More than 70 people – many wearing red and waving red paper hearts – showed up at Tuesday night’s Sonoma Valley Unified School District board meeting to ask board members to consider a resolution declaring the schools a “safe haven.”

The issue was supposed to be on that night’s agenda, but was withdrawn because boardmember Sal Chavez was going to miss the meeting.

The board will take the matter up at a special meeting on Tuesday, Feb. 28, and the meeting will be held in the Altimira multipurpose room.

More than a dozen people – including high school and middle school students – addressed the board with their concerns.

Claudia Robbins, a member of a group calling itself “It Won’t Happen Here,” provided the board with a proposed resolution that she said incorporates ideas from similar resolutions passed around the state.

The resolution she presented asks local government agencies to proclaim that they won’t cooperate in any actions “to institute detentions, deportations, registries, conversion therapies, imprisonment or any other acts that target or discriminate based on immigration status, race, ethnicity, religion, country of origin, ability, political affiliation, economic status, age, gender-identity or sexual orientation.”

She told the board that the group consulted VIDAS of Santa Rosa; ILRC (Immigrant Legal Resource Center of San Francisco and Washington, D.C.) and the U.C. Davis Immigration Law Center as sources.

Among the points in the proposed resolution are:

The board of trustees, through the superintendent, shall not allow ICE agents or representatives on school district sites, facilities or material property without the superintendent’s prior written approval.

The school district will protect the data and identities of all students, family members or school employees.

The Sonoma Valley Unified School District board will work closely with the City, County and other state and local municipalities and community organizations to ensure students and families are offered a protected space.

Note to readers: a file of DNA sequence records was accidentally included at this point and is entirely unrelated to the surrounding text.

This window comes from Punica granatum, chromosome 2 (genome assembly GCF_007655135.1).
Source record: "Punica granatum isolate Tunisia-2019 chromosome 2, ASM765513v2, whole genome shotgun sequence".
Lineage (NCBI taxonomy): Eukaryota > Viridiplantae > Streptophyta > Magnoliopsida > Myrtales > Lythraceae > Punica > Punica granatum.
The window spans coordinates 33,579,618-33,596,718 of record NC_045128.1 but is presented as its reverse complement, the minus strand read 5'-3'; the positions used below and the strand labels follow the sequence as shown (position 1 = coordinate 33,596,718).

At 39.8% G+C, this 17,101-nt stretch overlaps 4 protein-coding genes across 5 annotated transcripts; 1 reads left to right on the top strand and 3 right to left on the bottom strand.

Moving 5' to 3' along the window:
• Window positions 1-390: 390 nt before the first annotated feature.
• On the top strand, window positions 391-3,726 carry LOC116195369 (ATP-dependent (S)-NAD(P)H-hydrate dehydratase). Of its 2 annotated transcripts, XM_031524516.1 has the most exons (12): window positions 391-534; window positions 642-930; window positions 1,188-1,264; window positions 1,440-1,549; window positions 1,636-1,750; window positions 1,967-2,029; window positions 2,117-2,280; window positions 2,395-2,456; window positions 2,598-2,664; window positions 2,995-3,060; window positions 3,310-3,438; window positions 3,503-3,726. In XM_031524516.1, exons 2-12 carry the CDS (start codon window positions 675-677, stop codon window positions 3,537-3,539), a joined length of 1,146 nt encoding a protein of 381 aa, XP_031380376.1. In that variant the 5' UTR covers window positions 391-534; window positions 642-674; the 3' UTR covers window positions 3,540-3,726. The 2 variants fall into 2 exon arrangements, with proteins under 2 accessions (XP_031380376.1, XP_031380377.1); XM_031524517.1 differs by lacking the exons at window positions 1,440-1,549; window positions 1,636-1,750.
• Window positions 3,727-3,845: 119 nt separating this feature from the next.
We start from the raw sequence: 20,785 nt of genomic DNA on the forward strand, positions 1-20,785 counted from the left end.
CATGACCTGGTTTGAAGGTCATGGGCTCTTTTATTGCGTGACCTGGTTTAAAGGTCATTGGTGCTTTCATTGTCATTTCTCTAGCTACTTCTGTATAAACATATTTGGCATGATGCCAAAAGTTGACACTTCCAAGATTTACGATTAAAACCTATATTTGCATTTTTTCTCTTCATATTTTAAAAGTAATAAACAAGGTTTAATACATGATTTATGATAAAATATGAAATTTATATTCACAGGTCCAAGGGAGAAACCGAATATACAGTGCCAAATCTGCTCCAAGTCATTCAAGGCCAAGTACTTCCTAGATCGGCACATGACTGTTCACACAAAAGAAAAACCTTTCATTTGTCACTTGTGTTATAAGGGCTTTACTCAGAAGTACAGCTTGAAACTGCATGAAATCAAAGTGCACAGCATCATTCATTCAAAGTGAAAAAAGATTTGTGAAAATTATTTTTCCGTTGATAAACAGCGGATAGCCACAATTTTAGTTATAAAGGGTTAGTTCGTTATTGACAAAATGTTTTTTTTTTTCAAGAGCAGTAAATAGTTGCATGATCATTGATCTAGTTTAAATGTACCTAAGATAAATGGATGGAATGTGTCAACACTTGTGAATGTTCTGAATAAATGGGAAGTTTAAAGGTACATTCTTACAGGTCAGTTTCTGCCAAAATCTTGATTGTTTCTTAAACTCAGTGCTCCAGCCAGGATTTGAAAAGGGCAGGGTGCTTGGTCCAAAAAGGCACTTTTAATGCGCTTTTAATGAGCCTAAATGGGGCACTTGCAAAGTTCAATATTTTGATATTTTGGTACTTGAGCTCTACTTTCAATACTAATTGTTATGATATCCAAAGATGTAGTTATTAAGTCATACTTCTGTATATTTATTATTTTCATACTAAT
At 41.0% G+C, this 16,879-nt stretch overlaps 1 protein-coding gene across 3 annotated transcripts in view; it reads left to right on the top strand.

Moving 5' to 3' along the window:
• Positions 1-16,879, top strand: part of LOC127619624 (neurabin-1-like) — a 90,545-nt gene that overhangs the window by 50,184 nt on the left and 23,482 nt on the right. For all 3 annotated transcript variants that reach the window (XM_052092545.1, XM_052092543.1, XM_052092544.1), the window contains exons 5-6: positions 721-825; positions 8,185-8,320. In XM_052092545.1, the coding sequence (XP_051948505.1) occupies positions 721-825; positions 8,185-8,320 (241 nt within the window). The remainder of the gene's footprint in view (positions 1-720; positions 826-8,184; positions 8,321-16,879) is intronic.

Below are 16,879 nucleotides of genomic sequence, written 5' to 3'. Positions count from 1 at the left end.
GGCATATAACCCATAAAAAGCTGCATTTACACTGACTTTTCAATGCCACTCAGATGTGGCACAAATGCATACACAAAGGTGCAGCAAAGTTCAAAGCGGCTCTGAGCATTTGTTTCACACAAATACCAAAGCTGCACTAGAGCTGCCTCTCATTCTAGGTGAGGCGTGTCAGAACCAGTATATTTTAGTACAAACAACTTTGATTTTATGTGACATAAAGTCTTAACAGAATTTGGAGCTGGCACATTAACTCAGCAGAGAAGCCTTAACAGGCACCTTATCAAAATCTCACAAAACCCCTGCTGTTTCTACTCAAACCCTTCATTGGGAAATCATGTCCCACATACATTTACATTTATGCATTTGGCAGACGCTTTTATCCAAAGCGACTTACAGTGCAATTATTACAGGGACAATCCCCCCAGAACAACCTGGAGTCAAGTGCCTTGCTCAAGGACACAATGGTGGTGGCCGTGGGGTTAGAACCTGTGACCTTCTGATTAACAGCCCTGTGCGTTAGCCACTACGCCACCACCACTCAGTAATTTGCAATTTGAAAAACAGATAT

The district will develop a plan for children left unattended at school after school hours because their parents or caregivers are unavailable due to possible detention or deportation.

Other speakers talked about children being traumatized and families being torn apart. One speaker, a middle-school student, broke into tears but continued. And a high school student got about two sentences into her statement before she decided she couldn’t continue. Another student read her statement for her.

As each speaker made a point, numerous hands waved red cutout hearts in support.

After about an hour, board President Dan Gustafson closed the comment session and said that the country is a different place than it was six months ago. And that there are a lot of people who are anxious about what the future will bring. The other three members of the board, Nicole Ducarroz, Britta Johnson and John Kelly made brief statements.

Numerous other agencies have passed similar resolutions including the Santa Rosa School District and the Sonoma County Office of Education.

The special meeting to vote on a resolution will be held at 6:30 p.m. Tuesday, Feb. 28, at Altimira Middle School.

Email Bill at bill.hoban@sonomanews.com.